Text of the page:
We had a really fun day. It was fun to see new sights and learn new things. It was fun to laugh together over wet shoes and funny stories about Kings and Queens. It was fun to walk around getting snow caught in our eyelashes. It was fun talking with the tourists from America who were surprised to learn that we lived here. We had a brilliant day.

Cheers!

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Day by Day

Lately our days have been filled with regular life, dabbled with special outings. Mornings are filled with completing PE requirements and working on school assignments. I am getting a refresher in US state capitols, Spanish 1 and Algebra 1, which is a lot harder than when I took it in high school.

One morning a week I go to Alpha, a course at our church, Holy Trinity Brompton. It is a course that is designed for those who want to explore the Christian faith, ask questions and share your point of view. It has been really great. I have gotten to know some people from the church and I have been able to learn a lot from the videos and the discussions. Rob and I are also attending The Marriage Course. That has been wonderful to have a set time each week that we get away to have dinner together and invest in us. The topics have given us a chance to talk about things that we hadn’t before and learn new things about each other. After 19 years there are still things to learn. We have spent a lot of time investing in our kids and I am realizing that investing in our marriage should be just as important. Our time at HTB has been a really growing time. I am glad that our pastor at Marin Covenant Church recommended we try it out.

With Rob’s work schedule getting busier that leaves the girls and I with some time to ourselves. We spend a lot of time watching movies, playing solitaire, and lately going to the theatre. We had the chance to see Wicked and Matilda. (I have to admit that for the first 30 minutes of the play I was quite confused. I had the story mixed up with Madeline. I wondered how the story was going to change from little girl with awful parents, to her living in a french boarding school.) This weekend we have an excursion planned that we are all looking forward to. We will get to tour a new part of England and spend the day making more memories.

A new family activity has been playing cards. Rob taught us how to play poker. The youngest is quite the player. It’s fun to watch her decide if she is going to fold, call, or her favorite, raise. She has said several times, only after she won, that it would be more fun if we played with real money.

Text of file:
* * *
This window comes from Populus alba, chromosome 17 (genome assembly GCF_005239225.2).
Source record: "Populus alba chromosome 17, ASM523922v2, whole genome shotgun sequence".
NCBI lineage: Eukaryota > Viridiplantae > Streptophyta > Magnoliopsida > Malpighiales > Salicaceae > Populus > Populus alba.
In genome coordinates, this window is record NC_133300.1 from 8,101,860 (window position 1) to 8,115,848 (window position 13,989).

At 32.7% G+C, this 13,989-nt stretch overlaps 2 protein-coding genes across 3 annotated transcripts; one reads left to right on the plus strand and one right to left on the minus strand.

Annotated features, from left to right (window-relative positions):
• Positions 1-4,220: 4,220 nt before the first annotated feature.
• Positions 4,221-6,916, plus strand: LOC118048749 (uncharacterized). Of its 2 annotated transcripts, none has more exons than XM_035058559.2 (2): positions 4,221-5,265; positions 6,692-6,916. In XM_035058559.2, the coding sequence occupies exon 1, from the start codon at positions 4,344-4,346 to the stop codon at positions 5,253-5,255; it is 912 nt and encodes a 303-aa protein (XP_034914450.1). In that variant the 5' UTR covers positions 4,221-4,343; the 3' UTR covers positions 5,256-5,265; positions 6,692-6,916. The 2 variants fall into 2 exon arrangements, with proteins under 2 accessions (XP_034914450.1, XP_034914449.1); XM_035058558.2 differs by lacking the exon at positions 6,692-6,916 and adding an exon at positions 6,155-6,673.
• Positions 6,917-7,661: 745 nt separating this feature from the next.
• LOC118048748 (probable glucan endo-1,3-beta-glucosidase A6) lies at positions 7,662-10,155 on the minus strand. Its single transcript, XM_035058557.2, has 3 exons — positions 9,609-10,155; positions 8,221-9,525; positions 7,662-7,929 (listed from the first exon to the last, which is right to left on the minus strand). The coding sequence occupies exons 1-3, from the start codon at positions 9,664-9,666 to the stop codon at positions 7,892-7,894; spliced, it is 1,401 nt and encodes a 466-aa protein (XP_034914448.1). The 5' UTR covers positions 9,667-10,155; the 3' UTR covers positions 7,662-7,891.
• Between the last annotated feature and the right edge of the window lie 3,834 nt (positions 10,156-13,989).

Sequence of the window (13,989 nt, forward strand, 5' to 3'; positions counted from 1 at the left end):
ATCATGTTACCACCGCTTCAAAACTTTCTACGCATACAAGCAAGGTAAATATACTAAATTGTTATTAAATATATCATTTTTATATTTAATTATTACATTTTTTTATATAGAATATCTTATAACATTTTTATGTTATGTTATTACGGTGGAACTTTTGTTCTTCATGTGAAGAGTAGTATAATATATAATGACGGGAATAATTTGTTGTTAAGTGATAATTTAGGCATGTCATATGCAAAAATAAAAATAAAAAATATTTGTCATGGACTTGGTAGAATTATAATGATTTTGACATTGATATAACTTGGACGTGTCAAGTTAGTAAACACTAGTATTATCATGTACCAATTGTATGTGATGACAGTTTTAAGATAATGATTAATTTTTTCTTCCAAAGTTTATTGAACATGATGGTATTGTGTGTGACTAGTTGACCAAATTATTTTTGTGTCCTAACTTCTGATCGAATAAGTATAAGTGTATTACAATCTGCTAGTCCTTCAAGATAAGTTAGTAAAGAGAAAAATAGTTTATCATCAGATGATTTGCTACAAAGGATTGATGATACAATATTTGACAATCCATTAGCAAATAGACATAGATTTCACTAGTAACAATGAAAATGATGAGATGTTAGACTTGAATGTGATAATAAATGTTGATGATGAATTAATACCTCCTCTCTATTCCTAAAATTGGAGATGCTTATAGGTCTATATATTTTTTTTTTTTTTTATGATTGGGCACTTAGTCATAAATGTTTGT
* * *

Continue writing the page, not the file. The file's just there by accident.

Thanks for letting me share our life with you. If there is anything you’d like to know about London, or our days, let me know!

Cheers.

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6 Months

6 months ago today we arrived in London. It’s really hard to believe that we have been here that long. In one way it feels like we just got here, but then again it feels like this has been home for a while.

The other day the girls and I were out for the afternoon and we stopped at a cafe for a snack. Sidenote – if you ever have the chance to have Nutella steamed milk, get it. Yum. We talked about our time in London and about some of the things we will miss when we return to California and some of the special memories from our first few months here.

For me, there are many little things I will miss. I love having a fresh croissant with hot chocolate or tea. I will miss the ability to walk to the bakery and pick up a sweet treat, or even some fresh bread. I will miss being able to send my kids to the store at the last minute for the one missing ingredient. I think about the first time I asked them to go to the bakery and buy bread for dinner. They were so nervous and worried. Now they are experts at it. I will really miss how easy it is to get everywhere. When we want to go to a museum or the theater, we hop on the tube and go. We don’t have to worry about traffic or parking. I thought not having a car would be a problem, but in reality it hasn’t been a big issue at all.

I will miss all the special times the girls and I have had together. This year is unique in so many ways. We are having the chance to live in another country, but with the girls enrolled in online school we are also able to spend a ton of time together. If school gets done early enough we are able to visit museums, enjoy time at a park, walk around the city, or just hang out at home watching movies. One of the girl’s special memories will be feeding the parrots. They both get so excited when the birds land on them. I get a bit overwhelmed, but they love it.